Budd urges more increases in state legal aid
Says nearly half needing assistance don't get it
STATE HOUSE NEWS SERVICE
THE TOP STATE judge in Massachusetts wants lawmakers to make more funding available for low-income Bay Staters to get legal representation in civil matters, warning that recent investments still have not done enough to ensure access for those in need.
At an annual event highlighting the civil legal aid system, Supreme Judicial Court Chief Justice Kimberly Budd warned that legal aid organizations are facing a surge in demand in recent years, exposing a clear need for additional state support.
“Our legal system is dedicated to the principle of providing equal justice for all. But too often we fall short of that ideal because many people still lack the resources they need to present their cases in the courts,” Budd said, according to a transcript of her remarks that the SJC published. “And our legal aid organizations, who work tirelessly, simply do not have enough funding to provide counsel for everyone who comes to them seeking help.”
To qualify for civil legal aid, people and families must earn 125 percent or less of the federal poverty level, or $34,688 per year for a family of four, according to MLAC. More than 96,000 people in Massachusetts benefited from civil legal aid in FY22, the group said.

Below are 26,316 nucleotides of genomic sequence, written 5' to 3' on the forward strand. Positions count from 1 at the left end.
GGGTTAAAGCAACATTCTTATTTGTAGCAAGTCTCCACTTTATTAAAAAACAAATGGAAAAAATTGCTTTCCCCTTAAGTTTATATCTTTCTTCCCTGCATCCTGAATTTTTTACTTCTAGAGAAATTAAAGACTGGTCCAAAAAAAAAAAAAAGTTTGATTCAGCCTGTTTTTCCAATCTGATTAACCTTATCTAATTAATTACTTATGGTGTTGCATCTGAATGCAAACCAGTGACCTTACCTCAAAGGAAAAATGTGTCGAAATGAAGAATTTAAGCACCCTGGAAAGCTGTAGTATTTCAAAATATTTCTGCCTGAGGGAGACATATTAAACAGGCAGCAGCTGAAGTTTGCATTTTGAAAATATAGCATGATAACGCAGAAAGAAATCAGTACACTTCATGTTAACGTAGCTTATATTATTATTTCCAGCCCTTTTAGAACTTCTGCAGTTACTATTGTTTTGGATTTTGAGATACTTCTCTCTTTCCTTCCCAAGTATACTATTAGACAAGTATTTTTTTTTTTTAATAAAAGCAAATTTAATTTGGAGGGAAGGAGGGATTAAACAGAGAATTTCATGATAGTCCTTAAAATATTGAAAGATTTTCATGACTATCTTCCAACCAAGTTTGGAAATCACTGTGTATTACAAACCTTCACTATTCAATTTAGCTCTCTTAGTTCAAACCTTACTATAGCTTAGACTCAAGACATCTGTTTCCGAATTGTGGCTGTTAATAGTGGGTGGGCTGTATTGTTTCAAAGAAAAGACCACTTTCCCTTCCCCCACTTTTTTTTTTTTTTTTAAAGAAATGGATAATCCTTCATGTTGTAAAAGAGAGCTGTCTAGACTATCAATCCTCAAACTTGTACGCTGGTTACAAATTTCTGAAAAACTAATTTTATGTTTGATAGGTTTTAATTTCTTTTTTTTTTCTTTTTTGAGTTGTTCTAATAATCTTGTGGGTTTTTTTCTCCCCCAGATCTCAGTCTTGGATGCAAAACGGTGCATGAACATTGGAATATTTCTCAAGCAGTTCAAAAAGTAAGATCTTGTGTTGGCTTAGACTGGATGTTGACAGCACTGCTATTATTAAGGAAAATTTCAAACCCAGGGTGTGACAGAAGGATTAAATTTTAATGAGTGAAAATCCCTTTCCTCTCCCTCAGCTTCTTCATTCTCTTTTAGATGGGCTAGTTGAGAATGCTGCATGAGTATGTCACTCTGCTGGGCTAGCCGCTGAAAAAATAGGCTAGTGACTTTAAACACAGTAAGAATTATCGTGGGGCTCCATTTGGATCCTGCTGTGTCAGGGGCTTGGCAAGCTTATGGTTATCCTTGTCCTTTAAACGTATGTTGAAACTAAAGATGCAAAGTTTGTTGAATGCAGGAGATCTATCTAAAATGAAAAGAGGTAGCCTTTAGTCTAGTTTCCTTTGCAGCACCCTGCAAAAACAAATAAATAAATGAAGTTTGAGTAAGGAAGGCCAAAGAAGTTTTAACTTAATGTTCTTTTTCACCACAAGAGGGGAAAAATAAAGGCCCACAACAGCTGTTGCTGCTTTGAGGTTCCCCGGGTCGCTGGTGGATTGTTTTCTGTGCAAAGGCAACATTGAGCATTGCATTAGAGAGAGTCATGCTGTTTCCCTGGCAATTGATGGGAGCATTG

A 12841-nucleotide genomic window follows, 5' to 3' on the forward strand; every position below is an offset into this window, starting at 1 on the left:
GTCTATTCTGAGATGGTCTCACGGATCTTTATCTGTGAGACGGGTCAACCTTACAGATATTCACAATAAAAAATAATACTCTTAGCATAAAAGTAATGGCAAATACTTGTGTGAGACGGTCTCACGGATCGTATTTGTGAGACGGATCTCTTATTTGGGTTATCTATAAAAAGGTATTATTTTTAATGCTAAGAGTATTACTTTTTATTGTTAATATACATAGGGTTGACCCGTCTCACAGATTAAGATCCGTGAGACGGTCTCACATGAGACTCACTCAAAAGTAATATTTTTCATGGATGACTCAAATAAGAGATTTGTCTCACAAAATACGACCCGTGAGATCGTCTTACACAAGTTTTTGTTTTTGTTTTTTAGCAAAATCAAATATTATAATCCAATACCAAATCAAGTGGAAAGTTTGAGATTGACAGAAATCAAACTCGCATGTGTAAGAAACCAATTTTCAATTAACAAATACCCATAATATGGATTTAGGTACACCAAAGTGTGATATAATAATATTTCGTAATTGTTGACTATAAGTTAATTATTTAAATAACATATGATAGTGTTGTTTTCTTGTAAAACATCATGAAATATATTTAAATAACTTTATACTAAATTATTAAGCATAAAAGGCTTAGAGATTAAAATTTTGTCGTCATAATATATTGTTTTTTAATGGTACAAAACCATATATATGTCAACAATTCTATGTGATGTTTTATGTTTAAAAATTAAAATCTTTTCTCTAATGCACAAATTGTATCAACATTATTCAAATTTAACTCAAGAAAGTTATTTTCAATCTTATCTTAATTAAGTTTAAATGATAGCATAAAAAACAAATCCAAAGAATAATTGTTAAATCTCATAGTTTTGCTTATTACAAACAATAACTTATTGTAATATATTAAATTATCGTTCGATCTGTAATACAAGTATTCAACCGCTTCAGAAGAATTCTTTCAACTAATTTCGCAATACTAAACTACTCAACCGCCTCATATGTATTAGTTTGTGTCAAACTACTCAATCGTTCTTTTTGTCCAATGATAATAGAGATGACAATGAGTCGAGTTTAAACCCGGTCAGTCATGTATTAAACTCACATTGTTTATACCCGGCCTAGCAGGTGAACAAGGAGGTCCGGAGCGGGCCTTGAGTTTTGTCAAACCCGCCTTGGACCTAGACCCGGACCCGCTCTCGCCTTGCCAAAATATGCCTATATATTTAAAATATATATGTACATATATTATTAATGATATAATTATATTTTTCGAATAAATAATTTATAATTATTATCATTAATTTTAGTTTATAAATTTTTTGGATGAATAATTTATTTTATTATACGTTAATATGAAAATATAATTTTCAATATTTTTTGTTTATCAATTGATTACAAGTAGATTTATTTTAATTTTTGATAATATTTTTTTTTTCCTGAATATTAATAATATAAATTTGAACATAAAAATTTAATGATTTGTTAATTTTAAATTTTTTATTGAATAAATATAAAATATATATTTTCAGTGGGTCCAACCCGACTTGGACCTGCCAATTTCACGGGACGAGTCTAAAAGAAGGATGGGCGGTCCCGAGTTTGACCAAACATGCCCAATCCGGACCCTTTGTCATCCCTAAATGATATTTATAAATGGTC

Budd said the injection of additional state dollars has helped cut the percentage of eligible recipients that civil legal aid organizations reject from 57 percent to 47 percent. “But still,” she added, “that means that nearly half of the people who seek assistance do not get it.”In her remarks, Budd did not say specifically how much more money she wants Beacon Hill to direct to civil legal aid.
An SJC spokesperson said “it is the practice of the court not to make a formal recommendation with respect to the budgets of organizations not affiliated with the judiciary,” though the court noted in a press release about Thursday’s event that attorneys and advocates called for providing MLAC with $49 million — an increase of $8 million — in the FY24 state budget.